Before leaving Nigeria, after receiving our Cameroonian visas at the extremely efficient Calabar consulate, there was one place we had heard of that we wanted to visit - the Drill Sanctuary. Drills are one of the most endangered primates in Africa, and neither James nor I had ever seen one (James had never heard about them at all). It was a seven hour drive, vaguely in the direction of the Cameroon border so we made the slight detour. The ranch is located up in the Afi mountains, in pristine rainforest. 95% of Nigeria's rainforest has disappeared and this national park and the monkey sanctuary is trying to hold on to what is left. The way to tell you're getting close to the sanctuary, as you are driving over dubious bridges and through small rivers, is you start noticing the high levels of banana traffic. The sanctuary has promised to buy all bananas or avocados grown by the surrounding villages, and this has encouraged a huge banana trade, with every truck or okada you pass holding great piles of fruit. When you get to the sanctuary, the staff, after many incidents where a lot of good bananas were lost, keep the fruit locked in a giant electrified cage.
We spent a day with one of the managers of the sanctuary, Innocent, who spent hours telling us about the different monkeys, their personalities and stories, whilst we watched them play and fight. They also have a large chimp population and there we met Bella. She was bought by a couple by the roadside in Nigeria when she was a baby, and grew up with the family. With the outbreak of Ebola, and the hysteria that went with it, the neighbors of this family threatened to shoot Bella if they didn’t get rid of her, and that is how she made her way to the sanctuary. She is a strange chimp. She refuses to sleep on anything other than a bed, she only wants humans to groom her and requires shampoo when she washes. As you can imagine the other chimps are not loving this, and she is now in the process of being trained how to be a chimp.
nThe American couple who set up this sanctuary now have over a thousand Drills, and have even released over two hundred back into the wild, up in the mountains away from human settlements. Unfortunately, the majority of the Drills returned due to too little food and water now available for them in the wild. It was a beautiful and extremely interesting place and we happily spent a few days there, watching the monkeys and walking through the rainforest, making our dinner illuminated by fire flies and falling asleep to the sounds of the monkeys and the forest. One of the nights, we were woken by the sound of a old musket blast, and discussed it the next day with Innocent. He explained hunting is still a big problem for them and this was most likely someone hunting porcupine.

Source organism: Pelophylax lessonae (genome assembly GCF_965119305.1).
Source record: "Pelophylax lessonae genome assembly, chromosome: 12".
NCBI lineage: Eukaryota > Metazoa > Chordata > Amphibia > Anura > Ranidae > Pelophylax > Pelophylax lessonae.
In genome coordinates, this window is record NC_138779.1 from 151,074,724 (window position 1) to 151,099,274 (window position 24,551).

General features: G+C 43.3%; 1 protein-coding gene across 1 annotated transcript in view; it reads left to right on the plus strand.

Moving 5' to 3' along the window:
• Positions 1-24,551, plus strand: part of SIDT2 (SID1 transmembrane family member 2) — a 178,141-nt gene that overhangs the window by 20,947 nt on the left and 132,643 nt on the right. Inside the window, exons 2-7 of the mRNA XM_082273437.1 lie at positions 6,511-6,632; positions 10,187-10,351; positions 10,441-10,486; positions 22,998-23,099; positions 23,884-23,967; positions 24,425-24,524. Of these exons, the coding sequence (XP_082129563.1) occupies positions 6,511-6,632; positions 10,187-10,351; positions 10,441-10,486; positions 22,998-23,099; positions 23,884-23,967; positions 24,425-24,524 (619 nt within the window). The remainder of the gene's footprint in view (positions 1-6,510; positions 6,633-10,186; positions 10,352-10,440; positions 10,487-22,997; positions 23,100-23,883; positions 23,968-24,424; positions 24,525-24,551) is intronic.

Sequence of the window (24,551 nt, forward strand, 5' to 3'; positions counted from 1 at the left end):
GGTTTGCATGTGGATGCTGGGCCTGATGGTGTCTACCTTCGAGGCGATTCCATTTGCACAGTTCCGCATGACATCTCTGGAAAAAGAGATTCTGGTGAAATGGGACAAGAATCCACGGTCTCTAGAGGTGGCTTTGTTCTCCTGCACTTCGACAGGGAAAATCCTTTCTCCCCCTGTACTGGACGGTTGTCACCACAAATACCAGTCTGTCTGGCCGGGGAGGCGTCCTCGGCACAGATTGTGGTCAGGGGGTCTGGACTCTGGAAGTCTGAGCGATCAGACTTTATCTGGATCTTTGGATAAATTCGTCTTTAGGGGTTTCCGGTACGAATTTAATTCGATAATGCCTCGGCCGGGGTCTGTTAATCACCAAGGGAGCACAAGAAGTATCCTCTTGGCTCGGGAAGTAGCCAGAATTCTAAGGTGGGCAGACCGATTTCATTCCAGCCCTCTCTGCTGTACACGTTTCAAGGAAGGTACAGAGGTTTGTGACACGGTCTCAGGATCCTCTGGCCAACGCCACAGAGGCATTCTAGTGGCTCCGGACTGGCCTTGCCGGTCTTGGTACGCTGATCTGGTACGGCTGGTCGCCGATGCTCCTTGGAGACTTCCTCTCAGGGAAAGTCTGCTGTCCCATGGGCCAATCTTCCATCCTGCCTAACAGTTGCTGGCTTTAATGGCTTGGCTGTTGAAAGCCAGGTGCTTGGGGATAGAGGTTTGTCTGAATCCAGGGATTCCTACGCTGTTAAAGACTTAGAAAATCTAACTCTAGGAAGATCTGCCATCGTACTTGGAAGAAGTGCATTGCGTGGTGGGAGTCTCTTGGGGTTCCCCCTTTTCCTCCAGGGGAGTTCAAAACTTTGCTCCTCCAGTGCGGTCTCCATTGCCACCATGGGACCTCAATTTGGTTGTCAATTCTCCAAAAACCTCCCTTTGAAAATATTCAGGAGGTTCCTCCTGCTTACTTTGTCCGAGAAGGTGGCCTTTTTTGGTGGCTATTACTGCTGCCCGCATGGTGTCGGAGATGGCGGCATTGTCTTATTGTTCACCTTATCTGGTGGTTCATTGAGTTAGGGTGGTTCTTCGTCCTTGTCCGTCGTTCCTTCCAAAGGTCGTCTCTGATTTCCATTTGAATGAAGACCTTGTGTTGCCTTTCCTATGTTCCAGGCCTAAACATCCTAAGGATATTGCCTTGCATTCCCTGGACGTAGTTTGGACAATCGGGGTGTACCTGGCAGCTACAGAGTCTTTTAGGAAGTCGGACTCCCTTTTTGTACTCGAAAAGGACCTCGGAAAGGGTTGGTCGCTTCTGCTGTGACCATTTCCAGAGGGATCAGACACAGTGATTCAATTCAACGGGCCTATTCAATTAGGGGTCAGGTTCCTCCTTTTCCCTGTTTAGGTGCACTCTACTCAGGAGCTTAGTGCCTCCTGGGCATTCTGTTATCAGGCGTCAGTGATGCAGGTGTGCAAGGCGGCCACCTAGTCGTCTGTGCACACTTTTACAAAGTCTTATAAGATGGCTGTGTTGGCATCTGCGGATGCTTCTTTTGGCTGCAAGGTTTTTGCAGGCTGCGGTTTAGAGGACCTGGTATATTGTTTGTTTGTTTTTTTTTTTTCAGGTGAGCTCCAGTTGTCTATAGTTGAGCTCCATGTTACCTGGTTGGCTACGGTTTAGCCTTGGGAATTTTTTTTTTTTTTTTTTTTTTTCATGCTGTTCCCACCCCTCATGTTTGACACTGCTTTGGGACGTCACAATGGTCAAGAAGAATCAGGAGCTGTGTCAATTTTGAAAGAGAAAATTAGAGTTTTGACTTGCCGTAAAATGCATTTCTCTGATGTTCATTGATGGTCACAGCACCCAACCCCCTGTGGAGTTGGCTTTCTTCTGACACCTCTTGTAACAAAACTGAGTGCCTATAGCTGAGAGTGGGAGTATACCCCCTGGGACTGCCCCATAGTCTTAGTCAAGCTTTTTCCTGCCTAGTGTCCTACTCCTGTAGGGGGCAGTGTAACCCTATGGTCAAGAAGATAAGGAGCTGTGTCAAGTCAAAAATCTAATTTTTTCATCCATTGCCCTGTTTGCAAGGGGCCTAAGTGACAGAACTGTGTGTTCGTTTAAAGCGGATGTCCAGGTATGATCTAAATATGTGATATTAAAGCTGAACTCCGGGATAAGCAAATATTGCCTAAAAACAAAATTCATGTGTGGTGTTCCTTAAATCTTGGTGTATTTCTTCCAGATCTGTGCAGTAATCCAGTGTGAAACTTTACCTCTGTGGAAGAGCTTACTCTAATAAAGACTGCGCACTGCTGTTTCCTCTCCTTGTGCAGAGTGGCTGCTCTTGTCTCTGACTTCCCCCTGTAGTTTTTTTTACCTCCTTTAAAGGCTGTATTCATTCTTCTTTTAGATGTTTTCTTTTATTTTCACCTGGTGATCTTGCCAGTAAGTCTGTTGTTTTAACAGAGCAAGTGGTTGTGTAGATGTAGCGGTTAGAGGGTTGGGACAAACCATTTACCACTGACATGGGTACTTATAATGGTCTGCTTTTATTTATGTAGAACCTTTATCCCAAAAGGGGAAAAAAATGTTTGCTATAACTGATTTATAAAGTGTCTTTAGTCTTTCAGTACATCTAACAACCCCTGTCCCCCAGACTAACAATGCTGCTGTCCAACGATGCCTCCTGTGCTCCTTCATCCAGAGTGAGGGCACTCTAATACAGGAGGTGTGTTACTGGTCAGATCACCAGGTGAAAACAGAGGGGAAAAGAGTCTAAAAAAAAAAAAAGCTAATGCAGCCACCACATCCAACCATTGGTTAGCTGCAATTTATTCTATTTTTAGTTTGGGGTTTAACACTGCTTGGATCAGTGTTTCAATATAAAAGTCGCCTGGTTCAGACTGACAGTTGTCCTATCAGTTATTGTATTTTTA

From the sanctuary, we headed on to Cameroon. Immediately, you see the difference in population size compared with Nigeria, and you drive through huge areas of rainforest on the way into the towns. This portion of Cameroon is English speaking, and we drive into an adorable town, Mumfe, on Easter Sunday. We find a small hotel run by Madeleine and spend the afternoon being looked after. She is quite a women, running her own hotel as well as making and selling her own spices and oils through the women's cooperative, and we stock up on African spices before heading to Limbe the next day.
Limbe is a town on the sea, overlooked by Mount Cameroon and it is charming. We find a hotel (to camp in) behind the botanical gardens, overlooking the oil rigs out to sea and spend a few days visiting the fish markets and eating piles of fresh fish and shellfish, and relaxing on the black volcanic beach. After a few days, it’s time to address the real reason we are there – the mountain. Mount Cameroon is the 8th highest mountain in Africa, and the highest in West Africa. It stands about three times higher than Ben Nevis at 4,100 metres and is renowned for its gradient. There is a yearly Guinness race, where people race up and down the mountain, with the record currently being four hours and twenty nine minutes. This is not the time span that we are looking at achieving, and we book in for a two day hike to the summit and back, accompanied by a guide and two porters to carry our tent, sleeping bags and food.
The first day we walked for seven hours, starting walking through gardens and farms, and then up into the rainforest. There are several huts that you aim to make it to, and we made it through Hut 1, Intermediate Hut and eventually up to Hut 2, at 3000m, by four o’clock, and this is where we set up camp for the night. Mount Cameroon is a national park, sponsored by the WWF, and it certainly seemed very organized on the ground in the tourist office where the lovely Gwendoline had talked us through what we needed to bring. But as we went further up the mountain, the huts became increasingly dilapidated and dirty, with rubbish and graffiti all over the place. Hut 2 is in the process of being renovated so we set up our tent on a grassy verge and try to get to sleep, ready for the 4am start to get to the summit.